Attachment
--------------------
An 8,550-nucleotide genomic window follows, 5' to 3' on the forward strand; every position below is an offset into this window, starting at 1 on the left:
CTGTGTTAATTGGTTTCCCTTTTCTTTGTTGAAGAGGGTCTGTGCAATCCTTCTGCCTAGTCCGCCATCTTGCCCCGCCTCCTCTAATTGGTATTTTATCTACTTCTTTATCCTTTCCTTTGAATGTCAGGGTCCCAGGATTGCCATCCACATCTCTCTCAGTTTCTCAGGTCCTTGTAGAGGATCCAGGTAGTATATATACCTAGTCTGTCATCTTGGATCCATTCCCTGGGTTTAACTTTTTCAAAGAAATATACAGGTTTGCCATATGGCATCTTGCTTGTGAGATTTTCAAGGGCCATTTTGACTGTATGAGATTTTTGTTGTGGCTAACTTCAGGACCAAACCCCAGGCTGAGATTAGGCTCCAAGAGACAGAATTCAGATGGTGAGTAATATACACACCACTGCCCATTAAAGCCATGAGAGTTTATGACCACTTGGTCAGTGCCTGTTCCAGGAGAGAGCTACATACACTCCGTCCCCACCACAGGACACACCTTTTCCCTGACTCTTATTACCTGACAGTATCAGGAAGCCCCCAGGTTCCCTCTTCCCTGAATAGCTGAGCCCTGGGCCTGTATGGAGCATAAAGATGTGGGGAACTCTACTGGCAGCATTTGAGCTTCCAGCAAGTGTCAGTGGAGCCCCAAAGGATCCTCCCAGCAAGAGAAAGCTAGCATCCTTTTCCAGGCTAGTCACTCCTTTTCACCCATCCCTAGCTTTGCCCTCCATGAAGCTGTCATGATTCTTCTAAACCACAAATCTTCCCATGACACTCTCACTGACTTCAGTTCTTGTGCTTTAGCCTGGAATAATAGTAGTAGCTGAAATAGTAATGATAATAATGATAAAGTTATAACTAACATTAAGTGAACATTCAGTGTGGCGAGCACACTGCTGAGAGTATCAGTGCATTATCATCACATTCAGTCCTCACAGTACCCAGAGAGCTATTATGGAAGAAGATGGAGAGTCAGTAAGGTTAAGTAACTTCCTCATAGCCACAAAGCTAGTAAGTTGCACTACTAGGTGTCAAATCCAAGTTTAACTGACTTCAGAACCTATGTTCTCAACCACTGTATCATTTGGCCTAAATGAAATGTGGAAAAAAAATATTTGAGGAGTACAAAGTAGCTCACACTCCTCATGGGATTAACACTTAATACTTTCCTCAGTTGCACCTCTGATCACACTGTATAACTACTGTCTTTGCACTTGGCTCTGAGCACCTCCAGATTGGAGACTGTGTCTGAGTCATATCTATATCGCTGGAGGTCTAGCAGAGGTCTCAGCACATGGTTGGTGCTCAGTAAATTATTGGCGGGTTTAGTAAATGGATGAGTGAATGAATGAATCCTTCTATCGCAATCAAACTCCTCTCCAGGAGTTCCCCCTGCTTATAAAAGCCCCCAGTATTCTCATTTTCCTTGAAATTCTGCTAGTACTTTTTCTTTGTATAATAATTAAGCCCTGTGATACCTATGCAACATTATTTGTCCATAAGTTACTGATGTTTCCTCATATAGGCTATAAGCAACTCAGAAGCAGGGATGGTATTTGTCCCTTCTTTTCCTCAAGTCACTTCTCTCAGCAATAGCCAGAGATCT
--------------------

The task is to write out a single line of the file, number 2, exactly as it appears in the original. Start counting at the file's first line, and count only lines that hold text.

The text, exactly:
CTGTGTTAATTGGTTTCCCTTTTCTTTGTTGAAGAGGGTCTGTGCAATCCTTCTGCCTAGTCCGCCATCTTGCCCCGCCTCCTCTAATTGGTATTTTATCTACTTCTTTATCCTTTCCTTTGAATGTCAGGGTCCCAGGATTGCCATCCACATCTCTCTCAGTTTCTCAGGTCCTTGTAGAGGATCCAGGTAGTATATATACCTAGTCTGTCATCTTGGATCCATTCCCTGGGTTTAACTTTTTCAAAGAAATATACAGGTTTGCCATATGGCATCTTGCTTGTGAGATTTTCAAGGGCCATTTTGACTGTATGAGATTTTTGTTGTGGCTAACTTCAGGACCAAACCCCAGGCTGAGATTAGGCTCCAAGAGACAGAATTCAGATGGTGAGTAATATACACACCACTGCCCATTAAAGCCATGAGAGTTTATGACCACTTGGTCAGTGCCTGTTCCAGGAGAGAGCTACATACACTCCGTCCCCACCACAGGACACACCTTTTCCCTGACTCTTATTACCTGACAGTATCAGGAAGCCCCCAGGTTCCCTCTTCCCTGAATAGCTGAGCCCTGGGCCTGTATGGAGCATAAAGATGTGGGGAACTCTACTGGCAGCATTTGAGCTTCCAGCAAGTGTCAGTGGAGCCCCAAAGGATCCTCCCAGCAAGAGAAAGCTAGCATCCTTTTCCAGGCTAGTCACTCCTTTTCACCCATCCCTAGCTTTGCCCTCCATGAAGCTGTCATGATTCTTCTAAACCACAAATCTTCCCATGACACTCTCACTGACTTCAGTTCTTGTGCTTTAGCCTGGAATAATAGTAGTAGCTGAAATAGTAATGATAATAATGATAAAGTTATAACTAACATTAAGTGAACATTCAGTGTGGCGAGCACACTGCTGAGAGTATCAGTGCATTATCATCACATTCAGTCCTCACAGTACCCAGAGAGCTATTATGGAAGAAGATGGAGAGTCAGTAAGGTTAAGTAACTTCCTCATAGCCACAAAGCTAGTAAGTTGCACTACTAGGTGTCAAATCCAAGTTTAACTGACTTCAGAACCTATGTTCTCAACCACTGTATCATTTGGCCTAAATGAAATGTGGAAAAAAAATATTTGAGGAGTACAAAGTAGCTCACACTCCTCATGGGATTAACACTTAATACTTTCCTCAGTTGCACCTCTGATCACACTGTATAACTACTGTCTTTGCACTTGGCTCTGAGCACCTCCAGATTGGAGACTGTGTCTGAGTCATATCTATATCGCTGGAGGTCTAGCAGAGGTCTCAGCACATGGTTGGTGCTCAGTAAATTATTGGCGGGTTTAGTAAATGGATGAGTGAATGAATGAATCCTTCTATCGCAATCAAACTCCTCTCCAGGAGTTCCCCCTGCTTATAAAAGCCCCCAGTATTCTCATTTTCCTTGAAATTCTGCTAGTACTTTTTCTTTGTATAATAATTAAGCCCTGTGATACCTATGCAACATTATTTGTCCATAAGTTACTGATGTTTCCTCATATAGGCTATAAGCAACTCAGAAGCAGGGATGGTATTTGTCCCTTCTTTTCCTCAAGTCACTTCTCTCAGCAATAGCCAGAGATCT